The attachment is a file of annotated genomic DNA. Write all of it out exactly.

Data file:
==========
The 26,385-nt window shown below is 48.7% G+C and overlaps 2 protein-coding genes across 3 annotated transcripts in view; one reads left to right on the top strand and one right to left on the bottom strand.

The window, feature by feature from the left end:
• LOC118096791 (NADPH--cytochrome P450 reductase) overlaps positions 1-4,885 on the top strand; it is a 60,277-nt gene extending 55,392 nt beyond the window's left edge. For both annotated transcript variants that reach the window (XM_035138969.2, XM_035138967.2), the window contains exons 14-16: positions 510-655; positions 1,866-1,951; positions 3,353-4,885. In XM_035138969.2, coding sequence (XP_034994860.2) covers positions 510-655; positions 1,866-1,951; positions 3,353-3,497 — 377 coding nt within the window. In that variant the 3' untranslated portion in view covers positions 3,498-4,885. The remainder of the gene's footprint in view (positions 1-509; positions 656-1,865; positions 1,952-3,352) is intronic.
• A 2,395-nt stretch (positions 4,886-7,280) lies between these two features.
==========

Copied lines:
The 26,385-nt window shown below is 48.7% G+C and overlaps 2 protein-coding genes across 3 annotated transcripts in view; one reads left to right on the top strand and one right to left on the bottom strand.

The window, feature by feature from the left end:
• LOC118096791 (NADPH--cytochrome P450 reductase) overlaps positions 1-4,885 on the top strand; it is a 60,277-nt gene extending 55,392 nt beyond the window's left edge. For both annotated transcript variants that reach the window (XM_035138969.2, XM_035138967.2), the window contains exons 14-16: positions 510-655; positions 1,866-1,951; positions 3,353-4,885. In XM_035138969.2, coding sequence (XP_034994860.2) covers positions 510-655; positions 1,866-1,951; positions 3,353-3,497 — 377 coding nt within the window. In that variant the 3' untranslated portion in view covers positions 3,498-4,885. The remainder of the gene's footprint in view (positions 1-509; positions 656-1,865; positions 1,952-3,352) is intronic.
• A 2,395-nt stretch (positions 4,886-7,280) lies between these two features.